How to..." do file transfer of one 50 GB image...
It is possible to do a file transfer
using a network, using a USB, parallel, or even a serial cable that you can use to
attach one computer to another computer.
You have a 50 GB image of your current Operating System install and want to save
it to another computer but you do not have a network or an external hard drive
with enough space. So how do you copy the image from one computer to another
with out a network or deleting a large amount of data off your external hard
Before the age of USB and common networks computers only had parallel and serial ports.
The company Lap Link was the first to really use a twisted pair telephone cable with a serial or parallel port adapter
for file transfer between two computers.
With out any type of 'booster' between the computers you could get a connection from one computer to another as far apart as twenty-five feet.
Although not cheap it was the only way to transfer large amounts of data at a fairly fast speed. In that time period most hard drives were in the 30 to 100 MB capacity, and most files were under 1 MB in size
(this was just before the 3.5 inch 1.44 MB floppy was introduced).
Add in a network with powered hubs and the transfer speed increases again by Megabits.
When networks became more common and most computers had a network add on card the transfer speed picked up, with what is known as a "cross over cable" (see How to make a crossover cable ) you could get a though put up in the Megabit range depending on the distance between the computers.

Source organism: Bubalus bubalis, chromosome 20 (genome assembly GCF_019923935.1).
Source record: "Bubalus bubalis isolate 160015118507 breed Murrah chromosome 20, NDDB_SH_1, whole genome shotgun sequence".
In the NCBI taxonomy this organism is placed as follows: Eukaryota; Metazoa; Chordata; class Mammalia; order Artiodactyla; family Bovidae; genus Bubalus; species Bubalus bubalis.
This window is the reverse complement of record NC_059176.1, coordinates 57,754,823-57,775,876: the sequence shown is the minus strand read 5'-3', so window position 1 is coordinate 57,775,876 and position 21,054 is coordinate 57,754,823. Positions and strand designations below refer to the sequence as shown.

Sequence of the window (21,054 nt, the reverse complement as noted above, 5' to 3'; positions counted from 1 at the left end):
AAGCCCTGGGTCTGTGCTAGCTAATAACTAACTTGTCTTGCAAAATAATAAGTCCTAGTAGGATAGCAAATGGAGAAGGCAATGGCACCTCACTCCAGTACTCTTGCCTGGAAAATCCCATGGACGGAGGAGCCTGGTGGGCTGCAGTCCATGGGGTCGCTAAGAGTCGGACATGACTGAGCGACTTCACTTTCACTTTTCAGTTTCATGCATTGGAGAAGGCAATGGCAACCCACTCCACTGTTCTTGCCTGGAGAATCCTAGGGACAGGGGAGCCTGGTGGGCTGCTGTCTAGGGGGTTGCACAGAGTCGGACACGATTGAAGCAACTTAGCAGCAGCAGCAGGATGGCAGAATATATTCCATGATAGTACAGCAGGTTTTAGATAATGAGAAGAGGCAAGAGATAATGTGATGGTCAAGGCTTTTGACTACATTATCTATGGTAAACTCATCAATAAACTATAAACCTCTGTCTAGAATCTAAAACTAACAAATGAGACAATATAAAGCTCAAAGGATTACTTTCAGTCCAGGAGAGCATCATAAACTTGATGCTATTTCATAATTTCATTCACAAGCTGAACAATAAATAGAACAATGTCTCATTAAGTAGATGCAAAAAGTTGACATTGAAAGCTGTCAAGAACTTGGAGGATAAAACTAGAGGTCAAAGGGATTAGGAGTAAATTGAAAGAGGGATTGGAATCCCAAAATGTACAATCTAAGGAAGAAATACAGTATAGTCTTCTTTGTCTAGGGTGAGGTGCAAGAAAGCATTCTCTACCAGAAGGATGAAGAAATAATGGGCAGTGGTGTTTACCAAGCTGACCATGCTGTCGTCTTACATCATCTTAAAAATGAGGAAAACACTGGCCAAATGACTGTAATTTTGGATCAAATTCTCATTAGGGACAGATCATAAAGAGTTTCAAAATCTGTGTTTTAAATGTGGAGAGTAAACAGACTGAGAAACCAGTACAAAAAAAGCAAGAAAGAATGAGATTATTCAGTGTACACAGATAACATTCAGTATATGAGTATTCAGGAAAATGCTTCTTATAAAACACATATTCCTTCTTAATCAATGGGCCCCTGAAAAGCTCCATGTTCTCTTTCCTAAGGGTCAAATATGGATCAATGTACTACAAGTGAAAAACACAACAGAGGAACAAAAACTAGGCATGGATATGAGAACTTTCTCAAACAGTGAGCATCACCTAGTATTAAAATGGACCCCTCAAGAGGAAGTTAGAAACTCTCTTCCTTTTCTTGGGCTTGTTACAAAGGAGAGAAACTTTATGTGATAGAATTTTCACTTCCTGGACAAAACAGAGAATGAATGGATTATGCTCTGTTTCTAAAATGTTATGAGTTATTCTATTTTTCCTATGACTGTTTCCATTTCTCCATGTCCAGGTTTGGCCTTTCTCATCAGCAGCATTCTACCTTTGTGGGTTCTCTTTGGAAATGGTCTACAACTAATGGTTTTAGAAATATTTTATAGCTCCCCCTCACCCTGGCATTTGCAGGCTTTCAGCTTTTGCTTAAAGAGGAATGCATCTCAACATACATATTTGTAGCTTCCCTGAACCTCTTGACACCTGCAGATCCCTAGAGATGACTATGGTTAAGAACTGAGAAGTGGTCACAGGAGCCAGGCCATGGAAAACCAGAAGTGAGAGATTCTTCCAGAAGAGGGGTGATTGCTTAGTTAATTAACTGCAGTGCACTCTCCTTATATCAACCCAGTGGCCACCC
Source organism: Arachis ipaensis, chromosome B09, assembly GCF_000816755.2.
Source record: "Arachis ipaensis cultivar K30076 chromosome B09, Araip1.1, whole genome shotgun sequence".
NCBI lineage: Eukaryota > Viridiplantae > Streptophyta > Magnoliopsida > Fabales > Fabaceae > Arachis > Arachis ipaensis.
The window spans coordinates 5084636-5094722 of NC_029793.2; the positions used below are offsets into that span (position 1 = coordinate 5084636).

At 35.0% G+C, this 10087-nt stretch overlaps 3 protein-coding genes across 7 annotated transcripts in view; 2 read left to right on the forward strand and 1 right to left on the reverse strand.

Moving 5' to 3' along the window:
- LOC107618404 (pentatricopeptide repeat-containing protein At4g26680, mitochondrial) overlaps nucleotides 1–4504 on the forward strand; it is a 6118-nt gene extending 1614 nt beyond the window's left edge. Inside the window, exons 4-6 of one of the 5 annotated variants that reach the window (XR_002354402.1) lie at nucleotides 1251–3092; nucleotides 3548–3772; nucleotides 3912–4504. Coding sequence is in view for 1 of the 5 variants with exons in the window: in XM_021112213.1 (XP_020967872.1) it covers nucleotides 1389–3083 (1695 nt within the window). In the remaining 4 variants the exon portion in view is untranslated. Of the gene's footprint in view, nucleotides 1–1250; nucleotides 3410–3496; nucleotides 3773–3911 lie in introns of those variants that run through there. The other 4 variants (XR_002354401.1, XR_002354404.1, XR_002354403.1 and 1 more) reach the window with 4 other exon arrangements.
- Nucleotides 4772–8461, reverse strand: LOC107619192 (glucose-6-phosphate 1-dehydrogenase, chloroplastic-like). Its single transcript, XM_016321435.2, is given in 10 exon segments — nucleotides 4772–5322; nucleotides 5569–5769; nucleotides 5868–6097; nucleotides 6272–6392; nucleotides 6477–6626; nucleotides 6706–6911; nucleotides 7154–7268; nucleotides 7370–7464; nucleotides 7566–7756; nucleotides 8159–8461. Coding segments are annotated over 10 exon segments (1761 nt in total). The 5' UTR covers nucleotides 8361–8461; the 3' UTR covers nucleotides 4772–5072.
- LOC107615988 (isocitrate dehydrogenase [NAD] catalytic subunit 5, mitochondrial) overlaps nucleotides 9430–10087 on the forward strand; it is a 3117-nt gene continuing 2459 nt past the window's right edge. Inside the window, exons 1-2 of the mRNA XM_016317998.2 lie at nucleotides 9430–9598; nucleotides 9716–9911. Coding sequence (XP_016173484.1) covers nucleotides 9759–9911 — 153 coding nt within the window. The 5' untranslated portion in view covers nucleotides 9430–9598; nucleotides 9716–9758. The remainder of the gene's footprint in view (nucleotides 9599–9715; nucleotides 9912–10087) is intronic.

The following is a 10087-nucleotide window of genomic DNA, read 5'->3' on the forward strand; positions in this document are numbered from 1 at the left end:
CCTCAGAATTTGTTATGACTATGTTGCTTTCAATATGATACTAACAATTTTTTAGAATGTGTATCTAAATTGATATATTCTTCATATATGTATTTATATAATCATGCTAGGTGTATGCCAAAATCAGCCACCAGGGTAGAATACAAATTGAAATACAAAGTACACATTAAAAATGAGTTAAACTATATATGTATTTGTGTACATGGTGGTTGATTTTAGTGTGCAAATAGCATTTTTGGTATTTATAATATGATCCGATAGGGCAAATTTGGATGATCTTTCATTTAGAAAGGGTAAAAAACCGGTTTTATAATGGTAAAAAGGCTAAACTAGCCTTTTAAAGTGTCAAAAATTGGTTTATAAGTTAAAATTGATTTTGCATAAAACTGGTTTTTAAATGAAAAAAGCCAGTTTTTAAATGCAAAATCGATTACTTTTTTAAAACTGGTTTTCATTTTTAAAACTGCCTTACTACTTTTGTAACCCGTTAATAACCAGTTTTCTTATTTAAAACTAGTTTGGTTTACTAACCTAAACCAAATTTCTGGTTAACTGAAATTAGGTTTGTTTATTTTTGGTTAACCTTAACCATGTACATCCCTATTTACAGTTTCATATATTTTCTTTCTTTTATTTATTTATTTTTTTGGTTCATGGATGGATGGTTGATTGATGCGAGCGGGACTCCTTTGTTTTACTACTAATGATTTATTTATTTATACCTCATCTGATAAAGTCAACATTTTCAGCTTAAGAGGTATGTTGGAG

But what if you still live in the pre network dark age or don't have a network handy to transfer those files?
Then you either invest in something like Lap Link or a crossover network cable (commonly known as a Cat5 or Cat6 cable) that has some of the wires crossing from one pin on one end to a different pin on the other end.
Troubleshoot, repair, maintain, upgrade & secure...
You can make your own crossover cable if you want to, however the crimper tool, the cable, and the end connectors would be more expensive than to buy a cable all ready with the wires crossed.
Once you have the cable if you use Vista or Windows 7 you can use the 'Peer to Peer' network setup already installed on the computers.
XP and older Operating Systems (OS) you have to do some configuring to the network, see this
File Transfer on how to setup the network.
With all Operating Systems you have to configure the user ID and password for the user that will be transferring the files plus the shares for the files to do the transfer, that user ID has to have normal user rights on both computers or you will get a security error when you start the transfer.
I get questions on the Q and A forum all the time about how to turn a USB cable in to a network cable or a network cable in to a USB cable.
The answer is: you can't. Period.
You can however use a pair of USB Network adapters in conjunction with a crossover cable to connect two computers that either don't have a NIC or the NIC has failed in one of them.
Unless you are transferring a large amount of data an external hard drive would be a lot less work and you would have a back up of the data.
My thoughts on using crossover cables and USB transfer cables (yes I have all three types, most computers don't have a serial port these days any way).